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CLEVELAND (Reuters) - One of the Federal Reserve's more hawkish policymakers said on Friday that recent inflation weakness was likely temporary and it should not delay another interest-rate hike this year, even though there is no "immediate need" to tighten policy.
Two months of unexpectedly soft price readings have raised questions over whether the U.S. central bank will delay its plan to continue raising rates, after having hiked twice in the first half, including in June. Median Fed forecasts show one more hike this year, and three next - a view Mester said she supported.
"I don't think there is an immediate need to do something, I don't think we are behind the curve, but I do think this gradual reduction of accommodation ... makes sense to me," said Cleveland Fed President Loretta Mester.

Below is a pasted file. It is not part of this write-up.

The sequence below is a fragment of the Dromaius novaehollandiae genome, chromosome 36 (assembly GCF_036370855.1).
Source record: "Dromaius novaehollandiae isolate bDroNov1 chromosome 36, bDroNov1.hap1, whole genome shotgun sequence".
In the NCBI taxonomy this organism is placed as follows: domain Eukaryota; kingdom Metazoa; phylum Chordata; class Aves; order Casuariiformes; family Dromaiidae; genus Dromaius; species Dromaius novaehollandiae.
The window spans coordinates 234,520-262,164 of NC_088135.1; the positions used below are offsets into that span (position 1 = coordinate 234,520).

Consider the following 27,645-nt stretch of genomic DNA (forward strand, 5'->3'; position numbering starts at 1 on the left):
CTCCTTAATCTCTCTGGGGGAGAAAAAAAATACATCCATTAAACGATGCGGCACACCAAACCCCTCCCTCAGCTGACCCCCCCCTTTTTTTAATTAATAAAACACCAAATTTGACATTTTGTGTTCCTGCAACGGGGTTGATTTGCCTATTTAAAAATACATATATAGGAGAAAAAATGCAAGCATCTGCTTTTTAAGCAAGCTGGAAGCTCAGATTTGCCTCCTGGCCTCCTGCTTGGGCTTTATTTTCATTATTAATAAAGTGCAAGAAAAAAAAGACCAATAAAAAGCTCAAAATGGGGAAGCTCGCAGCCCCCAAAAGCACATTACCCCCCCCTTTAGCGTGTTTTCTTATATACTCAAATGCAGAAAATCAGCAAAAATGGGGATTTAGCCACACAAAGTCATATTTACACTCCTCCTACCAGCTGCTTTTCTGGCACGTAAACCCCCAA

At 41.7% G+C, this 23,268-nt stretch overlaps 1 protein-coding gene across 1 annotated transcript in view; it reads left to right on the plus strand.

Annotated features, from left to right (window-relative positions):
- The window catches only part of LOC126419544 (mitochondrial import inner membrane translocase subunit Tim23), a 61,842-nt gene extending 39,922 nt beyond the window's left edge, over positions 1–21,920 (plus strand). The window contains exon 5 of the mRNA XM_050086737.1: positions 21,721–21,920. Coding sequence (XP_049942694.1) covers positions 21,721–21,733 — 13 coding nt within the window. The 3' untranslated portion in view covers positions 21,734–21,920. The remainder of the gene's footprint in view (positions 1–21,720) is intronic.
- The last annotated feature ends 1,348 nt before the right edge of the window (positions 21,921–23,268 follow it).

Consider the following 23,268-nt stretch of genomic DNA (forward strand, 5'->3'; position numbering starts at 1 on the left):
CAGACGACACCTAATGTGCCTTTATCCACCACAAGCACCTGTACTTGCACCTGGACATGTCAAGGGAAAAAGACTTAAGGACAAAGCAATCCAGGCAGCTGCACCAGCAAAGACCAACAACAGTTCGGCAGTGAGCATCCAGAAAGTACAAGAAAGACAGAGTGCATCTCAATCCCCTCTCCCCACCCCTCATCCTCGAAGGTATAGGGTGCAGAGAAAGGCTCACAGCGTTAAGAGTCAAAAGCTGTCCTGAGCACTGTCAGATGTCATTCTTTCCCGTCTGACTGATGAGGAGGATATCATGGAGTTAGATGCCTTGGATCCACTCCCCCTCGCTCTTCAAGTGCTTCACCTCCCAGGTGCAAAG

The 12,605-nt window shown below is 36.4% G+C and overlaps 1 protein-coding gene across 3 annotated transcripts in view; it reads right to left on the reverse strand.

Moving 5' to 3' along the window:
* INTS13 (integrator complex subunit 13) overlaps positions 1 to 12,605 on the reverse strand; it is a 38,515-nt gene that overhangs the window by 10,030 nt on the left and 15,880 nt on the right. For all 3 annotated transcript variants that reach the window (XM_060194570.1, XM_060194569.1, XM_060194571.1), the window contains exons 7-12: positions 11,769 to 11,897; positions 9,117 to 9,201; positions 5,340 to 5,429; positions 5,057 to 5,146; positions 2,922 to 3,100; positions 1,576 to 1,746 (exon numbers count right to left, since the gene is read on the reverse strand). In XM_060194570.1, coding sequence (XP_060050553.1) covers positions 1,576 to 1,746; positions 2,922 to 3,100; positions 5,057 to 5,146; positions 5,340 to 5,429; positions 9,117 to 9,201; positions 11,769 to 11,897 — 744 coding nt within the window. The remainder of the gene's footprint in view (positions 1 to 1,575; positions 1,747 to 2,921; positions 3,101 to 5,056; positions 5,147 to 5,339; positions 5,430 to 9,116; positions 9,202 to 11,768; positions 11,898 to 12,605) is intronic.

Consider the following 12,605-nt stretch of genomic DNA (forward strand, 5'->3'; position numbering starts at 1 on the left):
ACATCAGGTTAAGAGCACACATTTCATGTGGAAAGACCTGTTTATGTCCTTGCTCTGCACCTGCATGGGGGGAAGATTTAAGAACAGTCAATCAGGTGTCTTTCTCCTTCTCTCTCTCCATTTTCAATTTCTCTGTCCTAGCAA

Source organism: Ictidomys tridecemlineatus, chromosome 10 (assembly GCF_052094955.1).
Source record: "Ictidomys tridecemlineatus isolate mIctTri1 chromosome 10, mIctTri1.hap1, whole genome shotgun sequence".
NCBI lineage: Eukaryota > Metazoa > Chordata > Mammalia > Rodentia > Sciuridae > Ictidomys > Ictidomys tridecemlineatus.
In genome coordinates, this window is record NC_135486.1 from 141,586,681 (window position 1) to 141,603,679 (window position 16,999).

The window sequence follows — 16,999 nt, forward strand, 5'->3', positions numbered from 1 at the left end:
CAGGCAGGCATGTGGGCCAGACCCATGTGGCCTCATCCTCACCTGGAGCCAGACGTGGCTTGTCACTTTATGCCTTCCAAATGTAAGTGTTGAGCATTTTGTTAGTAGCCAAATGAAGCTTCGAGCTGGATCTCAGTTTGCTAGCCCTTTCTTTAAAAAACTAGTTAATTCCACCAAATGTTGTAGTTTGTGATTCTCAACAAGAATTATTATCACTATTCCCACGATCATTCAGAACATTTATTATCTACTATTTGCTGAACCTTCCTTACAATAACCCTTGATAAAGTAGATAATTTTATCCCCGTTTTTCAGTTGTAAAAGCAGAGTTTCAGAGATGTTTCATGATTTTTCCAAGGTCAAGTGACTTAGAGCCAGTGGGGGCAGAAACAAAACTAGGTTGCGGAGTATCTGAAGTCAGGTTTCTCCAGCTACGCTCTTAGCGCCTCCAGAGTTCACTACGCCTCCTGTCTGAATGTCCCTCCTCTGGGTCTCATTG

Asked what would dissuade her from backing another rate hike and the beginning of shedding bonds this year, she told reporters: "I'd have to see that there is really a sharp decline in demand ... coupled with weak inflation data."
Fed policy will ultimately depend on data, said Mester, who votes on policy next year under a rotation. "What people forget is that we've incorporated in that gradual (median) path some of the fact that inflation is gradually coming back up to target. We've already hedged that," she added.
Reporting by Jonathan Spicer; Editing by Chizu Nomiyama